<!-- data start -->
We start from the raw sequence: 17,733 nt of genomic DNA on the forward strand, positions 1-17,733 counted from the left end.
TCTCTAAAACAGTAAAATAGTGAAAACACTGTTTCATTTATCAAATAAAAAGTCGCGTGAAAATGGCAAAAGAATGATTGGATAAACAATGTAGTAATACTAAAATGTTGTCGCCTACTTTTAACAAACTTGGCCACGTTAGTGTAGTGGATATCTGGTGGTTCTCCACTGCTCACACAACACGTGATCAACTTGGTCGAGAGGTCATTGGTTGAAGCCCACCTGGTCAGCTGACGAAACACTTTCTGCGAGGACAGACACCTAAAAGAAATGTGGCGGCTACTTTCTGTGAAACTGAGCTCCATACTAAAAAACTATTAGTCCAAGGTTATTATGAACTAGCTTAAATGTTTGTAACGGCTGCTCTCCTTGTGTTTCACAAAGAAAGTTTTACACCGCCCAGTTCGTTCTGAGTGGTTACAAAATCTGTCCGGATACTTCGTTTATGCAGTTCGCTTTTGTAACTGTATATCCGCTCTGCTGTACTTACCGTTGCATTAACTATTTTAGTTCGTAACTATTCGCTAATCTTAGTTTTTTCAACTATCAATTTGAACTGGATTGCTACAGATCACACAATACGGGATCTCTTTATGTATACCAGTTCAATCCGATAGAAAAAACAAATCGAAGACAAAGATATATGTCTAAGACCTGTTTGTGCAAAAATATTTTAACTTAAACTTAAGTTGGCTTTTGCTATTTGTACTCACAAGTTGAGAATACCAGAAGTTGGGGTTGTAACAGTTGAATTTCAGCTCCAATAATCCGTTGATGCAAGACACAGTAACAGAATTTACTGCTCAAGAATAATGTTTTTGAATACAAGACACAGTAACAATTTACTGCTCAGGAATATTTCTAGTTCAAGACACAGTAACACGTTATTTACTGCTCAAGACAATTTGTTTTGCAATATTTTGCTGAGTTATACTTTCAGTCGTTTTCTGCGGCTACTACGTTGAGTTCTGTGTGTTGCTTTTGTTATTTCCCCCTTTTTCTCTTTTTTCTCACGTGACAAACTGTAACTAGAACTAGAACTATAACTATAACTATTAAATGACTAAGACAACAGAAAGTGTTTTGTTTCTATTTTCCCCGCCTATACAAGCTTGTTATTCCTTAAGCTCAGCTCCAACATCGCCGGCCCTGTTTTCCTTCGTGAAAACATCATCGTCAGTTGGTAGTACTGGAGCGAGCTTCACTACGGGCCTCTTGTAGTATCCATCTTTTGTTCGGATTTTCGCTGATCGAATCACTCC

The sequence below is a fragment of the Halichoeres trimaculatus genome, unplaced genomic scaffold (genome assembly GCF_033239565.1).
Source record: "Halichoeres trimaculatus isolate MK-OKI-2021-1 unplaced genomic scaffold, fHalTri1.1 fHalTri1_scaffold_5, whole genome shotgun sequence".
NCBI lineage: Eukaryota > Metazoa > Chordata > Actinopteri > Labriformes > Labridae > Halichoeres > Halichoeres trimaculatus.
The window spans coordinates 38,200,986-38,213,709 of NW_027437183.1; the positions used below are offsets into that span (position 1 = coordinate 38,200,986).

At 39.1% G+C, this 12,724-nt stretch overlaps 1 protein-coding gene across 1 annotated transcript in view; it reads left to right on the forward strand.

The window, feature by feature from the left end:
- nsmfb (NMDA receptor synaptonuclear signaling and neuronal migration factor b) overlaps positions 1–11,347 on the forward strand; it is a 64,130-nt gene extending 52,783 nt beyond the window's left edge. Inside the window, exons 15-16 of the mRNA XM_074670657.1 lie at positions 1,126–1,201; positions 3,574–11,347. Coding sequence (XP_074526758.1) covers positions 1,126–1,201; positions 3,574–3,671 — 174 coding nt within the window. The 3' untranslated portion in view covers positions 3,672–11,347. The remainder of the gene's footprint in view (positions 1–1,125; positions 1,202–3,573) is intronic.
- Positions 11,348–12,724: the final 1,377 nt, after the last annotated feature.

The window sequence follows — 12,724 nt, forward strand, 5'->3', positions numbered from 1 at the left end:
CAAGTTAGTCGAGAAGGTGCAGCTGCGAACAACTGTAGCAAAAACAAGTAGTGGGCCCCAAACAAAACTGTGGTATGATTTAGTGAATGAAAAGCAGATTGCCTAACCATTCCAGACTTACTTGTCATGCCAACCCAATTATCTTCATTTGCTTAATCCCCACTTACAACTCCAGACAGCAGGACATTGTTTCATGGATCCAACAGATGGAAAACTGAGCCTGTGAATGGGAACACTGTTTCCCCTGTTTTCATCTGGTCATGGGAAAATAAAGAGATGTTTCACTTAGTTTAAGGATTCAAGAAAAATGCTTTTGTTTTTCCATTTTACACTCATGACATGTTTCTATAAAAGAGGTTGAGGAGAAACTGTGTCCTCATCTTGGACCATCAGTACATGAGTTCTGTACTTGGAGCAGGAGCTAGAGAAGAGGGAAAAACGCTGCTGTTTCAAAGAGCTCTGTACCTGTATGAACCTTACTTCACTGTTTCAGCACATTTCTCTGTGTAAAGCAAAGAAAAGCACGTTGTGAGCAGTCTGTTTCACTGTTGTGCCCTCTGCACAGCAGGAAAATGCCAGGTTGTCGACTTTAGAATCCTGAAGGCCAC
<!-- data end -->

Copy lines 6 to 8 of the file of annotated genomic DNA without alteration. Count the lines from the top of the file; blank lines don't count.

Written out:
The window spans coordinates 38,200,986-38,213,709 of NW_027437183.1; the positions used below are offsets into that span (position 1 = coordinate 38,200,986).

At 39.1% G+C, this 12,724-nt stretch overlaps 1 protein-coding gene across 1 annotated transcript in view; it reads left to right on the forward strand.

The window, feature by feature from the left end: